A poignant tribute to patients

thisisoxfordshire: Sobell House hospice music therapist Bob Heath Sobell House hospice music therapist Bob Heath

WHEN some people are at death’s door, or coping with the loss of a loved one, they often find a way to express their feelings through song.

The man helping them turn their thoughts into a tune is music therapist Bob Heath, who works at Sobell House Hospice in Headington.

On Wednesday he was performing work composed by hospice patients and their families.

Mr Heath said: “Music has been at Sobell House for 25 years and it has a long history of being a way that people can express themselves.

“At the end of their lives people often feel desperate and music therapy is an opportunity to address those issues in a different way.

“People use music therapy to distract themselves and also to express themselves in a different way.

“It is probably the scariest time for some people but lots of them write music for their own funerals.

“I have been doing music therapy at Sobell House for about 10 years and I have worked with hundreds of people over that time.”

Mr Heath, 58, is also a lecturer in music therapy at the University of the West of England.

Many of the people he has helped over the past decade have not lived long enough to see their musical work performed.

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The concert, held at the John Radcliffe Hospital, was attended by the family and friends of those who composed the music.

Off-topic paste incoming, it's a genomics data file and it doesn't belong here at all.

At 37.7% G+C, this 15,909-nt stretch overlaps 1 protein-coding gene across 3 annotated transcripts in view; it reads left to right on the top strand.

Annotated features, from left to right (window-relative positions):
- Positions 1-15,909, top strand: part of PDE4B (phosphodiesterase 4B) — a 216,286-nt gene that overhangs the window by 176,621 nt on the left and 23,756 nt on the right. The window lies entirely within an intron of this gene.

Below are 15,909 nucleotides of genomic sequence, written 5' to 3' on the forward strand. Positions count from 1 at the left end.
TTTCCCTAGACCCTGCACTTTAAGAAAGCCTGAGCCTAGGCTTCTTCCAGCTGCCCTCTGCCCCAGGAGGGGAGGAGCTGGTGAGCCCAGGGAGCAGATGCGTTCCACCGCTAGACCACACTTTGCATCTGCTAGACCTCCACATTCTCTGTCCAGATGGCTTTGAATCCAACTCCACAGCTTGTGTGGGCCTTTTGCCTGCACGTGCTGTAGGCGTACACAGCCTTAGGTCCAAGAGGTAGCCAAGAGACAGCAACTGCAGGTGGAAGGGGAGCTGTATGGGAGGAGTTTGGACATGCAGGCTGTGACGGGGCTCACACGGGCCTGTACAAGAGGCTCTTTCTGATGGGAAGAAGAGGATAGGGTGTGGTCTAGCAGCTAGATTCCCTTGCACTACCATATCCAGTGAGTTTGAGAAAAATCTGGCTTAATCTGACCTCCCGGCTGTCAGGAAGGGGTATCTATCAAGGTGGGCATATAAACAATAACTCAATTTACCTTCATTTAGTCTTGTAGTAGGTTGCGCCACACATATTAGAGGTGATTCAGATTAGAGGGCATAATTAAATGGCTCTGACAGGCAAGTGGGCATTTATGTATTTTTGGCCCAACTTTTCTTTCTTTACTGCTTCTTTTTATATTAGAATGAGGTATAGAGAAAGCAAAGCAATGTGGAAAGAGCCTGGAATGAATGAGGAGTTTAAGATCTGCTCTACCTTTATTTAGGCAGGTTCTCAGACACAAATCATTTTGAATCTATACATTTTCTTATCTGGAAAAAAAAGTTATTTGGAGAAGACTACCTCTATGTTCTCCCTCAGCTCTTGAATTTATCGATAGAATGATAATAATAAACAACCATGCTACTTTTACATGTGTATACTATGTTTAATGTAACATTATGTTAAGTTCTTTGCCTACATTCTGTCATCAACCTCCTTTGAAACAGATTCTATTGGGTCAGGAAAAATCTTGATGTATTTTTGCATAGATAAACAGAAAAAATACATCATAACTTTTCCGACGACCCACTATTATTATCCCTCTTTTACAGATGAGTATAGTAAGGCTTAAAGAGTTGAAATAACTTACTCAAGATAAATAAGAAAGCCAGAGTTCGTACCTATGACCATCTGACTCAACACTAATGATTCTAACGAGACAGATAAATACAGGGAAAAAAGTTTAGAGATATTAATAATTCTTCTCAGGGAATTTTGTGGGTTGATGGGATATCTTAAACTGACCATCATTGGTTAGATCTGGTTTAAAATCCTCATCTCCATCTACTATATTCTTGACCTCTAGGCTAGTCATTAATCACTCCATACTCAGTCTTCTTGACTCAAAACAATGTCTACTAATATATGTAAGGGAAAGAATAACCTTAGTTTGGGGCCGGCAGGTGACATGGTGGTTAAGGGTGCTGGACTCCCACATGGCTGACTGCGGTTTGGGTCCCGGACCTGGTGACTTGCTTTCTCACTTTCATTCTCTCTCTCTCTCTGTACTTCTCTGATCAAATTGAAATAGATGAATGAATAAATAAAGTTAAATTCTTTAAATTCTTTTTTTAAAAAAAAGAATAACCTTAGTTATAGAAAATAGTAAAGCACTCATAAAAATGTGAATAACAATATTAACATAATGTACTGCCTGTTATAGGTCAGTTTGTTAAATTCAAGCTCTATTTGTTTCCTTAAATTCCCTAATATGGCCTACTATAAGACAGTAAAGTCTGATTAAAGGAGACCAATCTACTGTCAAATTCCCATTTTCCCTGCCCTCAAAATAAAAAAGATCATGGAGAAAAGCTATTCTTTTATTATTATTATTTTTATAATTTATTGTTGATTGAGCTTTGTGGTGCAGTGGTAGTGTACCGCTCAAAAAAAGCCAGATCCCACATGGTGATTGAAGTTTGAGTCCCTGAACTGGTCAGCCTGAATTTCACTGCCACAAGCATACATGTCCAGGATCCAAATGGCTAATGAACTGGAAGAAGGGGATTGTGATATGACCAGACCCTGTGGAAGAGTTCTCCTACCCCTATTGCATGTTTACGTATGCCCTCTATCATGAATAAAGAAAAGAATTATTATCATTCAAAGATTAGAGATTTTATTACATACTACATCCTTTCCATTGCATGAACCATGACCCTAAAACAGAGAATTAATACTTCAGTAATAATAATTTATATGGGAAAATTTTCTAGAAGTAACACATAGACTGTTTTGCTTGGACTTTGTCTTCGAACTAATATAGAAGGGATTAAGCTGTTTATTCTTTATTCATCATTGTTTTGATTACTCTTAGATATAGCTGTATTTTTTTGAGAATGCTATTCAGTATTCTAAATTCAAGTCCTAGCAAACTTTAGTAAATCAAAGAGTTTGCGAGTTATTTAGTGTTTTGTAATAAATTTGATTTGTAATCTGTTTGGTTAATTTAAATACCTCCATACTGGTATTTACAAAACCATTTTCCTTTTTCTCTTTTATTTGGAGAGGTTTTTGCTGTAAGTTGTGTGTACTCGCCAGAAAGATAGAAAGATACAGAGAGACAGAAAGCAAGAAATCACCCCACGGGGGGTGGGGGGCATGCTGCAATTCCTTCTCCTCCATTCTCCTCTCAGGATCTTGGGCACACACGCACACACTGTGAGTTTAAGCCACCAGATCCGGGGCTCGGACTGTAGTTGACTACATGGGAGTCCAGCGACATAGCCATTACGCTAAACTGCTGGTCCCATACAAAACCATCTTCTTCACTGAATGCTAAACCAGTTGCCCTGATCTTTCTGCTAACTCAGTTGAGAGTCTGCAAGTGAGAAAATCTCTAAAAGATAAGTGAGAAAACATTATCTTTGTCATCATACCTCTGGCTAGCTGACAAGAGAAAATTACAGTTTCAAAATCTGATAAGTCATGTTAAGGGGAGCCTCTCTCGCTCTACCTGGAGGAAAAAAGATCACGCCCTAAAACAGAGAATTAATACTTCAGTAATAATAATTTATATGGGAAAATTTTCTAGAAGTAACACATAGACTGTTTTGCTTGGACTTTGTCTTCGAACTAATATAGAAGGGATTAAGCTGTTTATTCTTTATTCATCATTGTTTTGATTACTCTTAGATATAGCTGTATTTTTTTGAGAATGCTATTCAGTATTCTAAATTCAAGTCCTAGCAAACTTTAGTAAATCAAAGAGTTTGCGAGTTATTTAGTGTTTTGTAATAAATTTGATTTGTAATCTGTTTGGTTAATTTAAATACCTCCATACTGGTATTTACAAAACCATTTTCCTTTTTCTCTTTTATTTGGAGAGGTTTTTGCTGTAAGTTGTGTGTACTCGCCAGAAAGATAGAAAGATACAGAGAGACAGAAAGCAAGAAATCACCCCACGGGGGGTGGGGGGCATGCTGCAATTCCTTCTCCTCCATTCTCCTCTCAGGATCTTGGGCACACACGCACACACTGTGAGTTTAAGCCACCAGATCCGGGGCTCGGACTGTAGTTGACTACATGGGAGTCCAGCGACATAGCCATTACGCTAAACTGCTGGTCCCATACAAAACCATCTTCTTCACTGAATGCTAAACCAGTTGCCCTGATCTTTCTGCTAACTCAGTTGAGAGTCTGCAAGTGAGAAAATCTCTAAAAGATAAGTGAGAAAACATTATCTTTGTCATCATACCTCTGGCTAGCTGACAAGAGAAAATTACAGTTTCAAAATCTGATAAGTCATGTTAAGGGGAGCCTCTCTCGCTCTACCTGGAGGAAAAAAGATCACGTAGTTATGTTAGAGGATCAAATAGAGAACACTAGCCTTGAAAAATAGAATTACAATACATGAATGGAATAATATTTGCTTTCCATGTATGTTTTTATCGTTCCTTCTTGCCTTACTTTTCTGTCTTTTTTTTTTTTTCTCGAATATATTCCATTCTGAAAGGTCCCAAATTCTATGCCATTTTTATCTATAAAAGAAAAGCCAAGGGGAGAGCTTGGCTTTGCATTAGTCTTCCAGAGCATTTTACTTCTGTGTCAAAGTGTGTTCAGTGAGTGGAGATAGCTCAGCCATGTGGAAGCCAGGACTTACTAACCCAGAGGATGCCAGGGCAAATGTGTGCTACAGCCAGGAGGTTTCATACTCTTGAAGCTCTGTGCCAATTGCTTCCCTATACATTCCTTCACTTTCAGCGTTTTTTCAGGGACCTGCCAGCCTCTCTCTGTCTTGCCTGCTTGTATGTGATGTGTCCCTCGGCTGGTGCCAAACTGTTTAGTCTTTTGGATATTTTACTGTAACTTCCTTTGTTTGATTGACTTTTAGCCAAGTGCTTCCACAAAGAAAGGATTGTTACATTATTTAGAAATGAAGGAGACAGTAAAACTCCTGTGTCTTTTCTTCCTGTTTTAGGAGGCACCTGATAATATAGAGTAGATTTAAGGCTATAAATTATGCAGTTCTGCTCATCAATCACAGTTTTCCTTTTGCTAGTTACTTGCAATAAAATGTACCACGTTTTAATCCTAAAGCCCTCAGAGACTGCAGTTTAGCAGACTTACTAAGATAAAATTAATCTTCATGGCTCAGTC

Veronica Kirby, from Wantage, began music therapy 15 months ago, after her husband John died.

She said: “Before I had the opportunity to go I was completely unmusical and I had never played an instrument.

“But it was extremely helpful in dealing with what is a very sad time.

“Hearing the music I composed this week gave me the chance to think back to that time and it made me realise just how far I had come.”

It was the latest in a line of concerts which have been held since April, when music composed by patients was performed for what was believe to be the first time in the world.

Sobell House Hospice, based at Churchill Hospital, was opened in 1976 to provide care for those with life-limiting illnesses.

It refers people to music or art therapy for a wide range of issues including depression, insomnia, and coping with loss and bereavement.

The hospice is named after the philanthropist Sir Michael Sobell and has to raise nearly £4m a year to keep running.

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